The Reception
The congressional reception for many of the community members is a moment of relaxation to cap off a long day; for HFA staff, this is another duty to fulfill and another opportunity to court change makers. House and senate staffers were invited to enjoy our company as we presented advocacy awards to members of Congress who have been allies to our community in the previous year. The event included food and thus interns and staff flocked to learn more about the issues important to our community and score some free apps. I was only the constituent for two of the meetings that occurred earlier that day, so it was ironic that while trying to call my nerves about my upcoming reception speech I happened to sit down next to the Deputy Chief of Staff for Ohio Senator Rob Portman. I was able to do more at the reception with my story to educate this high ranking official about our community than in the meetings earlier in the day. Using the training I received with the ALC, I was able to engage with a woman who is instrumental making the concerns of constituents like us into black letter law. After introducing her and the legislative aide for health to other Ohioans at the reception before my speech, I was able to address the room and make a great impression as a resource about bleeding disorders for this office. We were even able to give them the leave behind packet from our meetings to further provide relevant information on our policy goals. It was a great night, and this made it even better.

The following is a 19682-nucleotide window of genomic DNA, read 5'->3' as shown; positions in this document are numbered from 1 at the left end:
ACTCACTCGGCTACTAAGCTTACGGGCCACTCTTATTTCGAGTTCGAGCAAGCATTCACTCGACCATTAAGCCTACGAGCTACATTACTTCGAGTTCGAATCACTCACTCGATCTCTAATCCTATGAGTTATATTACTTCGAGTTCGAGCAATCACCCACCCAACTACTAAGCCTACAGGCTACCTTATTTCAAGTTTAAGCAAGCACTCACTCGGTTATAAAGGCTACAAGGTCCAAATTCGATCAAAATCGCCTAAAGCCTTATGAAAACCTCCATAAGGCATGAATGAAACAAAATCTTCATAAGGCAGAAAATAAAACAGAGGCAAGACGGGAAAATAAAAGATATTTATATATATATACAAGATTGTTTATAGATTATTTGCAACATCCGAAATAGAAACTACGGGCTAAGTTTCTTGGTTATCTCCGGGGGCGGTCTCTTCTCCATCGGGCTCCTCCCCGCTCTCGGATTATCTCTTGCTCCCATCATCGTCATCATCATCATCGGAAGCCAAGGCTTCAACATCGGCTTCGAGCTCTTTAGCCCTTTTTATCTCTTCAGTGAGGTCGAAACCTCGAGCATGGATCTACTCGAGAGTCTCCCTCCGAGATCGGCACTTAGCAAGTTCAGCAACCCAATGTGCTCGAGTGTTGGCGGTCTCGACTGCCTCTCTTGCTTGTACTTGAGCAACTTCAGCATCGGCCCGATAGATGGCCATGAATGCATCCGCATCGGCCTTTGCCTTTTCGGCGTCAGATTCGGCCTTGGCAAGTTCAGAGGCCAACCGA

The Hearing
On top of everything else we did during this period, HFA’s own Sonji Wilkes was called to testify before the House Energy and Commerce Subcommittee on Health about surprise billing. This day presented a unique opportunity for our community to be the foremost patient perspective on this issue which plagues nearly everyone in our community at some point. It was an intense experience to witness Sonji bravely discuss the issues her family faced because of this despicable practice. While Jasmin and I were mostly there for moral support, we made ourselves useful getting snacks for Sonji and other HFA staff when a vote caused a much-needed intermission from the hearing. Advocacy can take many forms in many ways, but it’s not often that our advocates get to be part of relevant policy discussions at the highest levels; through Sonji’s testimony, we were all given a voice that day.
Final Notes
The 81-hour period discussed throughout this post was one of the most exciting stretches in my life. Being on the move and working under pressure energizes me. Perhaps that’s why I wanted to take part in this internship at HFA and am so happy working here. I could not be prouder to be part of a community that can rise to the occasion in so many different circumstances to make its voice heard on the things that matter most to us. I met so many new people and realized just how high the stakes are for what we do here.